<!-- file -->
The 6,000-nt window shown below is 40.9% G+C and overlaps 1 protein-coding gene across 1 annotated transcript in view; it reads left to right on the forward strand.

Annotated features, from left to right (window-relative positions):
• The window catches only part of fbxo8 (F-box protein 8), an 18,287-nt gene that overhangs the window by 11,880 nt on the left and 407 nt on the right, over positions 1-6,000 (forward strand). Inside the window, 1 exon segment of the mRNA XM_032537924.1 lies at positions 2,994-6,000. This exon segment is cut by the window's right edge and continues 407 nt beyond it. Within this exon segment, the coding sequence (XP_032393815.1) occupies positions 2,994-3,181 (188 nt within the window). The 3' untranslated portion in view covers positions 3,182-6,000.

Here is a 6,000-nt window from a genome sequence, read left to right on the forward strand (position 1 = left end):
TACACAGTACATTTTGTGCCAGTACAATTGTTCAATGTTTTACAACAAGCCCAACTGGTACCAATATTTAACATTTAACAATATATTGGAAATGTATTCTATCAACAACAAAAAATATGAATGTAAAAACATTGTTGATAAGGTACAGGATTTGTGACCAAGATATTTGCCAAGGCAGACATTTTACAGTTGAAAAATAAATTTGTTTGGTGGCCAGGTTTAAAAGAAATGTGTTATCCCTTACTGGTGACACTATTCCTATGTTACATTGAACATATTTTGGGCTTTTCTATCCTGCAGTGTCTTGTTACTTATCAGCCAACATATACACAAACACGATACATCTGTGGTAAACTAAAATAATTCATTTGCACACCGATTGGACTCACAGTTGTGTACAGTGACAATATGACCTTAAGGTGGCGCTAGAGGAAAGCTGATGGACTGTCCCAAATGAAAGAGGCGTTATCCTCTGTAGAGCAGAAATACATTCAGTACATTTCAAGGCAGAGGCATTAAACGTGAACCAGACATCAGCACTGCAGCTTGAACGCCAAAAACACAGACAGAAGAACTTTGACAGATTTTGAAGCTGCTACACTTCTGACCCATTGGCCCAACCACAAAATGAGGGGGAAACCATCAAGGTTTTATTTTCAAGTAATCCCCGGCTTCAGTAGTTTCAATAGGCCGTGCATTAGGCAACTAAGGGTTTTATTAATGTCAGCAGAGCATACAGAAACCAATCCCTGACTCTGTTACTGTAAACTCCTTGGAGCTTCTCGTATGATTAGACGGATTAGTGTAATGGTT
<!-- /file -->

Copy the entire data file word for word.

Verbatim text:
The 6,000-nt window shown below is 40.9% G+C and overlaps 1 protein-coding gene across 1 annotated transcript in view; it reads left to right on the forward strand.

Annotated features, from left to right (window-relative positions):
• The window catches only part of fbxo8 (F-box protein 8), an 18,287-nt gene that overhangs the window by 11,880 nt on the left and 407 nt on the right, over positions 1-6,000 (forward strand). Inside the window, 1 exon segment of the mRNA XM_032537924.1 lies at positions 2,994-6,000. This exon segment is cut by the window's right edge and continues 407 nt beyond it. Within this exon segment, the coding sequence (XP_032393815.1) occupies positions 2,994-3,181 (188 nt within the window). The 3' untranslated portion in view covers positions 3,182-6,000.

Here is a 6,000-nt window from a genome sequence, read left to right on the forward strand (position 1 = left end):
TACACAGTACATTTTGTGCCAGTACAATTGTTCAATGTTTTACAACAAGCCCAACTGGTACCAATATTTAACATTTAACAATATATTGGAAATGTATTCTATCAACAACAAAAAATATGAATGTAAAAACATTGTTGATAAGGTACAGGATTTGTGACCAAGATATTTGCCAAGGCAGACATTTTACAGTTGAAAAATAAATTTGTTTGGTGGCCAGGTTTAAAAGAAATGTGTTATCCCTTACTGGTGACACTATTCCTATGTTACATTGAACATATTTTGGGCTTTTCTATCCTGCAGTGTCTTGTTACTTATCAGCCAACATATACACAAACACGATACATCTGTGGTAAACTAAAATAATTCATTTGCACACCGATTGGACTCACAGTTGTGTACAGTGACAATATGACCTTAAGGTGGCGCTAGAGGAAAGCTGATGGACTGTCCCAAATGAAAGAGGCGTTATCCTCTGTAGAGCAGAAATACATTCAGTACATTTCAAGGCAGAGGCATTAAACGTGAACCAGACATCAGCACTGCAGCTTGAACGCCAAAAACACAGACAGAAGAACTTTGACAGATTTTGAAGCTGCTACACTTCTGACCCATTGGCCCAACCACAAAATGAGGGGGAAACCATCAAGGTTTTATTTTCAAGTAATCCCCGGCTTCAGTAGTTTCAATAGGCCGTGCATTAGGCAACTAAGGGTTTTATTAATGTCAGCAGAGCATACAGAAACCAATCCCTGACTCTGTTACTGTAAACTCCTTGGAGCTTCTCGTATGATTAGACGGATTAGTGTAATGGTT